Billie Holiday is known today as a jazz legend, and cultural icon. In the 1930’s and 1940’s, she had a string of successful singles on the Billboard music charts, including “God Bless The Child” and “Strange Fruit.” She was booking solos and leading jazz ensembles, and worked with greats – the likes of Count Basie, Ella Fitzgerald, Duke Ellington, Louis Armstrong, and Frank Sinatra. What set Holiday apart from other jazz singers was her unique vocal style. Her delivery of song standards was slower, thicker.
Her songs narrated a life that was shaped by sadness, and abuse – some of it self-inflicted by drug addiction and some of it inflicted by an addiction to toxic love. The resulting bluesy style that characterized her music was so impressive that it was copied across the industry. But Billie lived a painfully beautiful existence.
She burned so bright that she burned out early. She was gone at 44.
Lady Day’s life was a cautionary tale, but Lady Day was also #thatbitch. Stuart Nicholson’s 1997 book, “Billie Holiday,” quotes a nightclub owner who described her like this:
[She] … did what she liked. If a man she liked came up, she’d go with him; if a woman, the same thing. If she was handed a drink, she’d drink it. If you had a stick of pot, she’d take a cab ride on her break and smoke it. If you had something stronger, she’d use that. …. She didn’t apologize for it and she didn’t feel ashamed….She was sensitive, she was proud…. She had a real zest for life. As a performer, she could make you fall in love, she could break your heart.… There was no other person on the face of this earth who was like her. Billie Holiday was a single edition.
A single edition.
My favorite Billie Holiday anecdote is about the fall out from her affair with Tallulah Brockman Bankhead, an actress from a politically well connected family in Huntsville, Alabama. Her father served as the Speaker of the House in the U.S. Congress until his death in 1940. The Bankhead name carried weight, but Tallulah would establish her own identity in Hollywood and on Broadway. She became known for her wit, outspokenness, and several high profile dalliances with Old Hollywood’s finest actors, including Hattie McDaniel, Greta Garbo, and Marlene Dietrich.
When Holiday’s and Bankhead’s paths crossed, their affair was reportedly intense and spanned a few years in the 1940s. Bankhead is described as being “obsessed” with Lady Day. She even sent a personal letter to J. Edgar Hoover, then head of the FBI, to get Holiday out of trouble for drug possession.
But Bankhead left Billie out of her autobiography. And, when Lady Day sent Bankhead a copy of the manuscript for “Lady Sings the Blues,” Bankhead threatened legal action if she wasn’t kept out of the memoir.
Imagine someone not wanting anyone to know you had a relationship with them when you’re Billie Holiday, a legend. And they’re Tallulah Bankhead, an Old Hollywood actress.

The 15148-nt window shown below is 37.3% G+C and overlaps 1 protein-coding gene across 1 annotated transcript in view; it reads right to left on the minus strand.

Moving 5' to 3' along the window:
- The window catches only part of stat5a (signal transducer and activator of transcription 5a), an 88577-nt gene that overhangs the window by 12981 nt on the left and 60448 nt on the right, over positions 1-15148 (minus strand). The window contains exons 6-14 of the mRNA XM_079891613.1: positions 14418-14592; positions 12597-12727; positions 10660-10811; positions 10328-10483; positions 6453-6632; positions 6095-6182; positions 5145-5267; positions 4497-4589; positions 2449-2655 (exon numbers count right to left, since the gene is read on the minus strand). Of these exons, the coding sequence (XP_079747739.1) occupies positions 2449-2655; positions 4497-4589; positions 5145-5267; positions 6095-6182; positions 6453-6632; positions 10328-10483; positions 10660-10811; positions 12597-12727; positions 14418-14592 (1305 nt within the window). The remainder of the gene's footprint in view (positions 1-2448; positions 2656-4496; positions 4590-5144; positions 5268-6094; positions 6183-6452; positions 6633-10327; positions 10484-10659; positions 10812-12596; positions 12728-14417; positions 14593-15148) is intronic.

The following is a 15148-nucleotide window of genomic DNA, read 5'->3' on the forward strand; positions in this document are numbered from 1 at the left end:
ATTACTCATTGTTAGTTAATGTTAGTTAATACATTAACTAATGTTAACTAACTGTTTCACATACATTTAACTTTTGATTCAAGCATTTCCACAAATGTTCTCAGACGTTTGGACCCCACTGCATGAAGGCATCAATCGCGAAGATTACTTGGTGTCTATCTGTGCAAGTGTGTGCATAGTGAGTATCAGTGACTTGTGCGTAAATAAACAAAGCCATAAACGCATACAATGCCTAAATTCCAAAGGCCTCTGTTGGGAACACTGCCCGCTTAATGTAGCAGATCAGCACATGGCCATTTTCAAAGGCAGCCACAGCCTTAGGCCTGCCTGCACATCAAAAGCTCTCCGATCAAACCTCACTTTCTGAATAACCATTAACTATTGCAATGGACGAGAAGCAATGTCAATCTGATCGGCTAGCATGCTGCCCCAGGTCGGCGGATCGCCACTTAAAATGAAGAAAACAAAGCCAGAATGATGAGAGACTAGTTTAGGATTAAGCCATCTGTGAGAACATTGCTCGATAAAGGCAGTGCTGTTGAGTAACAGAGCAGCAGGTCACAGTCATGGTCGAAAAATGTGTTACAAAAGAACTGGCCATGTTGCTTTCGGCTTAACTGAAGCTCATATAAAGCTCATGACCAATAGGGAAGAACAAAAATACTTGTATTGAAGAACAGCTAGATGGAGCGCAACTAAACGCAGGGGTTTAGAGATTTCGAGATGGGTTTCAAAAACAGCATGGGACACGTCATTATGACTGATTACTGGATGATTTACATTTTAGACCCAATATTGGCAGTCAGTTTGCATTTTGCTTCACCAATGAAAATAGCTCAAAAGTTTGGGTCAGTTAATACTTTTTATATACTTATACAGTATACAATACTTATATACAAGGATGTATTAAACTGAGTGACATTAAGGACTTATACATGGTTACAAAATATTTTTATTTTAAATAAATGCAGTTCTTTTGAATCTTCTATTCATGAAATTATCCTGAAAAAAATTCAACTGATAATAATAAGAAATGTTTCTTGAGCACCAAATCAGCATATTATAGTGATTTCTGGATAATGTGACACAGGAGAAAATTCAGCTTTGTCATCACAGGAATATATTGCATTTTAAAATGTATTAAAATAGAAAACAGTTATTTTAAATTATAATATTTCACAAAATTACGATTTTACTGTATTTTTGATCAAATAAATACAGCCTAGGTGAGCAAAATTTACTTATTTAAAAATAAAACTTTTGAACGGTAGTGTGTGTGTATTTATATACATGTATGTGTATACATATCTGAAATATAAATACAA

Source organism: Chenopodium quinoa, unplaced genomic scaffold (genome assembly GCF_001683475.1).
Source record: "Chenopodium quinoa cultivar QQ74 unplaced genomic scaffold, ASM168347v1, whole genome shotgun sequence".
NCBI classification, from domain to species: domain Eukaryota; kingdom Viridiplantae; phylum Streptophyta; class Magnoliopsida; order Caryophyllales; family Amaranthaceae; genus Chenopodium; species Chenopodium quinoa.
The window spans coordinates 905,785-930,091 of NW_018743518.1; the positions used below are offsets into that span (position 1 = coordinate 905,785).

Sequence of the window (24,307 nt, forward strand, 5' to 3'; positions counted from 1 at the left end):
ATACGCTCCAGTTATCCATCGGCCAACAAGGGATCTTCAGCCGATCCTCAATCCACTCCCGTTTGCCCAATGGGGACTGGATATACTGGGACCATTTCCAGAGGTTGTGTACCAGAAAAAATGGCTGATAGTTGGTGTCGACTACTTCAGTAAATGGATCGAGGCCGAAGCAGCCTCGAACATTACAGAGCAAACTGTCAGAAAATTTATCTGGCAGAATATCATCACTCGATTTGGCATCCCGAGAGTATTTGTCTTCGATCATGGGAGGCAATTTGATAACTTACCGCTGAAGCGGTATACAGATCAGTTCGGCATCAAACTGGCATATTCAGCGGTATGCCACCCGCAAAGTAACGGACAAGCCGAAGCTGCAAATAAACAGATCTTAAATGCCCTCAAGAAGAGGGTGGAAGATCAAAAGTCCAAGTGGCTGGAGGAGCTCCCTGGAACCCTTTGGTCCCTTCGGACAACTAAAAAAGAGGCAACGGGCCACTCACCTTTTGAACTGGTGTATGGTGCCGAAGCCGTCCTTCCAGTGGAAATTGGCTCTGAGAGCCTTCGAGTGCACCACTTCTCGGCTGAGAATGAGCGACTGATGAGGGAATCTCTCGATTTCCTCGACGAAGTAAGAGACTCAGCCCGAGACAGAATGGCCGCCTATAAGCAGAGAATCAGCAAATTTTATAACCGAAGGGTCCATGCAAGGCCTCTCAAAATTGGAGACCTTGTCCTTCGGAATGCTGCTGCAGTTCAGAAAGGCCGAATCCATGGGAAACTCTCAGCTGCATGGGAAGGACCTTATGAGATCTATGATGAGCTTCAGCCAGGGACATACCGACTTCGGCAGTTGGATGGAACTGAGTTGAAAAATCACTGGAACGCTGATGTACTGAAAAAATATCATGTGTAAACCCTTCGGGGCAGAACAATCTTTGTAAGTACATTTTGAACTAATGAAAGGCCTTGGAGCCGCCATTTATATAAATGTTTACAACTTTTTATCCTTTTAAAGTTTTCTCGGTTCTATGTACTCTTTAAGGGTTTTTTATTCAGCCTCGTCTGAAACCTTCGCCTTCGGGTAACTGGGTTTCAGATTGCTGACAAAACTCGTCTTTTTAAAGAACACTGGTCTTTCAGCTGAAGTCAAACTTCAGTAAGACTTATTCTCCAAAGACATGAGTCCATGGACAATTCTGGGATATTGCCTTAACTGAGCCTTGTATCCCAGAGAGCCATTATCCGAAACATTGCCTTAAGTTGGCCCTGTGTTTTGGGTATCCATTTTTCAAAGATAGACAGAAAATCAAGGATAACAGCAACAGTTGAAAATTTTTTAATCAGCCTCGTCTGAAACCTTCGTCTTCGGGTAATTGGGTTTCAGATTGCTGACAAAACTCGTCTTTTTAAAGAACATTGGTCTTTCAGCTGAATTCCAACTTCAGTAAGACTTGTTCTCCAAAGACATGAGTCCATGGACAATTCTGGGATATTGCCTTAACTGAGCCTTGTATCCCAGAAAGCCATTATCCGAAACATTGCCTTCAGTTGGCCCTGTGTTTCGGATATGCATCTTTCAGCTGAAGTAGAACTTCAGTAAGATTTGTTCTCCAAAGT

Billie replied with the following:
Dear Miss Bankhead:
I thought I was a friend of yours. That’s why there’s nothing in my book that was unfriendly to you, unkind or libelous. Because I didn’t want to drag you, I tried six times last month to talk to you on the damn phone, and tell you about the book just as a matter of courtesy. That bitch you have who impersonates you kept telling me to call back and when I did, it was the same deal until I gave up. But while I was working out of town, you didn’t mind talking to Doubleday and suggesting behind my damned back that I had flipped and/or made up those little mentions of you in my book. Baby, Cliff Allen and Billy Heywood are still around. My maid who was with me at the Strand isn’t dead either. There are plenty of others around who remember how you carried on so you almost got me fired out of the place. And if you want to get shitty, we can make it a big shitty party. We can all get funky together!
I don’t know whether you’ve got one of those damn lawyers telling you what to do or not. But I’m writing this to give you a chance to answer back quick and apologize to me and to Doubleday. Read my book over again….There’s nothing in it to hurt you. If you think so, let’s talk about it like I wanted to last month. It’s going to press right now so there is no time for monkeying around. Straighten up and fly right, Banky. Nobody’s trying to drag you.
I love this response. I think it gets right to the heart of the blues and of Billie. She wouldn’t’ be played by Bankhead. Wouldn’t be bullied. Wouldn’t be bested by her. In song and in life, Lady Day got the last word. And although fans and loved ones were upended by the loss of such a charismatic presence, who’s to say how much more time Billie needed? In 44 years, she built a mythical life, stories about which have captivated audiences for decades. Billie was a mess, and she was magnificent. A single edition indeed. One for the ages.